Coronavirus lab testing

Microbiologist extracts COVID-19 genetic material from patient samples in the Public Health Laboratory. The Los Angeles County Department of Public Health conducts Polymerase Chain Reaction (PCR) test for COVID-19 on March 19, 2020. 

More than two dozen new coronavirus deaths were reported in Los Angeles County today, pushing the total close to 200, while the overall number of cases topped 7,500 and the county's health director warned that stay-at-home and other protective orders will remain in effect for weeks to come.

"I want to thank so many of you for settling into routines that allow you stay home safely, maintain your physical distance from others, and now you've adopted wearing a cloth face covering when you must be out," public health director Barbara Ferrer said. "I know this is temporary. I know it's going to change and we will get back to many of our normal routines, but it will take significant time. And please understand that we have weeks to go before we're able to lift any of our health officer orders.

Ferrer reported 29 new deaths in the county, although three of them had been previously reported late Tuesday by Long Beach health officials. Long Beach announced one additional death Wednesday afternoon, raising that city's total deaths to seven.

The new deaths raised the county's overall death toll to 199.

Of the new deaths reported by the county Department of Public Health, 17 people were over age 65, with 16 of them having underlying health conditions. Seven of the county's deaths occurred in people between 18 and 40, and five of them had underlying health problems.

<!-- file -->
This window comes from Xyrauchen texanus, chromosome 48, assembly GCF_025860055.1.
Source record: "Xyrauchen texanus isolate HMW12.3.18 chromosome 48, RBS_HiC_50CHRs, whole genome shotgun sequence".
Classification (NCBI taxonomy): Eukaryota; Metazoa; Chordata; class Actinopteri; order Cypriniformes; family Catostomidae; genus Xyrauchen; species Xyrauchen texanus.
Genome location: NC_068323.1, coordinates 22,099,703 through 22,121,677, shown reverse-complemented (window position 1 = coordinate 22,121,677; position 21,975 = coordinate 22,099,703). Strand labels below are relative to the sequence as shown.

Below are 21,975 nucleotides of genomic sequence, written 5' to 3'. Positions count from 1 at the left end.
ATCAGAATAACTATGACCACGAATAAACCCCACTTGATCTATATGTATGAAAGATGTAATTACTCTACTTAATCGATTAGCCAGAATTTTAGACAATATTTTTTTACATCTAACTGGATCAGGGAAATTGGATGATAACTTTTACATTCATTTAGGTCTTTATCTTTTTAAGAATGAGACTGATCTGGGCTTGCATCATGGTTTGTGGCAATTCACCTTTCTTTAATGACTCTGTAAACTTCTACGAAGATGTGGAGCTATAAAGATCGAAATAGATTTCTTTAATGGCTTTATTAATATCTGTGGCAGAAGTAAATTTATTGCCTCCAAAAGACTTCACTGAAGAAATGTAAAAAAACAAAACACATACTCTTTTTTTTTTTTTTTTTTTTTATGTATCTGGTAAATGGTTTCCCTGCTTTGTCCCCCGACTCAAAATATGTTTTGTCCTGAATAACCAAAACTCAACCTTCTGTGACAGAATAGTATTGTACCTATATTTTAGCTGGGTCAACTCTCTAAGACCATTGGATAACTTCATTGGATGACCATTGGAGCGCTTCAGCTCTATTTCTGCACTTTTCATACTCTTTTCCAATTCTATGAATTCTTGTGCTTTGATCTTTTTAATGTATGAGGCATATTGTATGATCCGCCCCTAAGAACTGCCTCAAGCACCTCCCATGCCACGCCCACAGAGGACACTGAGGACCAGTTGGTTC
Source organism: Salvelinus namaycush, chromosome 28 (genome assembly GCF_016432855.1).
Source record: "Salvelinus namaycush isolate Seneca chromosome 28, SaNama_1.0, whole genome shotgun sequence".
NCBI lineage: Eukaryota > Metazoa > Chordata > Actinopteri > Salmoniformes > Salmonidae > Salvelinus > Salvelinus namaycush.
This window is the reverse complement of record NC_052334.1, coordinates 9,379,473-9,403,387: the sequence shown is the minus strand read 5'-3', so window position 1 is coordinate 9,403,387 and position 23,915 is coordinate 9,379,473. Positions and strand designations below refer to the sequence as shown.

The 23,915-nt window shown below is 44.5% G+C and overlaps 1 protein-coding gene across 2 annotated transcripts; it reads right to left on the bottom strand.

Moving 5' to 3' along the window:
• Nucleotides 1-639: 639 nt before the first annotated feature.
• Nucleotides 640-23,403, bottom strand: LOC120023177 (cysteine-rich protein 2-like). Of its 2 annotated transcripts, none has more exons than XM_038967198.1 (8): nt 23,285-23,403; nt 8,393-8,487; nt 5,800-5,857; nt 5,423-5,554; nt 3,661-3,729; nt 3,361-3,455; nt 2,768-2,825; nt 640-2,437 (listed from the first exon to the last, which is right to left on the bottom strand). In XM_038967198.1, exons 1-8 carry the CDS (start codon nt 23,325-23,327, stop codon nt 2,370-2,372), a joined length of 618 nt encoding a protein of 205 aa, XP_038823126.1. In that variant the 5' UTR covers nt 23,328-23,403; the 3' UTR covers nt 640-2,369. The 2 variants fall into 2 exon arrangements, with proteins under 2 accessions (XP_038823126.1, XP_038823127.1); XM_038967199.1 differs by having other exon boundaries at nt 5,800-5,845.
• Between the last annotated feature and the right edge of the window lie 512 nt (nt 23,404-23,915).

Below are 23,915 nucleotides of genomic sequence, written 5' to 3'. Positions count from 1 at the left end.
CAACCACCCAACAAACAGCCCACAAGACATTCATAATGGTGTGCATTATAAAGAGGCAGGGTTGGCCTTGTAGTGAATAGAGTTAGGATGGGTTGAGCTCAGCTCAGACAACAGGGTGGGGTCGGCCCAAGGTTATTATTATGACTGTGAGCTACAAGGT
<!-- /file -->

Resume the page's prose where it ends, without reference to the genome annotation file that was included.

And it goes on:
The new death reported by Long Beach was a man in his 80s with underlying health conditions.

7,559 Cases Reported Countywide

Another 620 coronavirus cases were confirmed in the county, Ferrer said, raising the overall total to 7,530. Long Beach subsequently reported another 29 cases, raising the city's total to 285 and the county's overall number to 7,559. Pasadena, which also has its own health department, has reported 80 cases and three deaths.

The mortality rate among coronavirus patients in the county continued to rise slowly, reaching 2.6% on Wednesday, Ferrer said. The figure means 2.6% of the people who have tested positive for the illness in the county have died. Last week, the mortality rate was 1.8%.

Jail & Prison Cases

The county's coronavirus cases include 43 cases that occurred in jail settings -- three inmates and 40 staff members -- along with 10 cases in the state prison system -- eight inmates and two staffers. Two cases have been reported in a county juvenile facility, both involving staff members at the Barry Nidorf juvenile hall in Sylmar.

Twelve cases have been confirmed among the county's homeless population, up from two on Tuesday. Four cases have been reported in homeless shelters, involving two residents and two staff members.

Nursing Home Cases

Ferrer said there are now 131 institutional settings -- such as nursing homes, skilled nursing facilities, assisted living facilities, shelters, jails and prisons -- that have had at least one case. Those institutions have had a total of 596 cases and 37 deaths, all among residents.

Nursing homes in Eagle Rock, El Sereno, Highland Park and Silver Lake are among the skilled nursing centers with at least one case of coronavirus.

As of Tuesday, roughly 36,500 people have been tested for the virus in the county, although Ferrer noted that number is likely low, since multiple new testing sites have opened in recent days but figures have not yet been gathered from those new locations.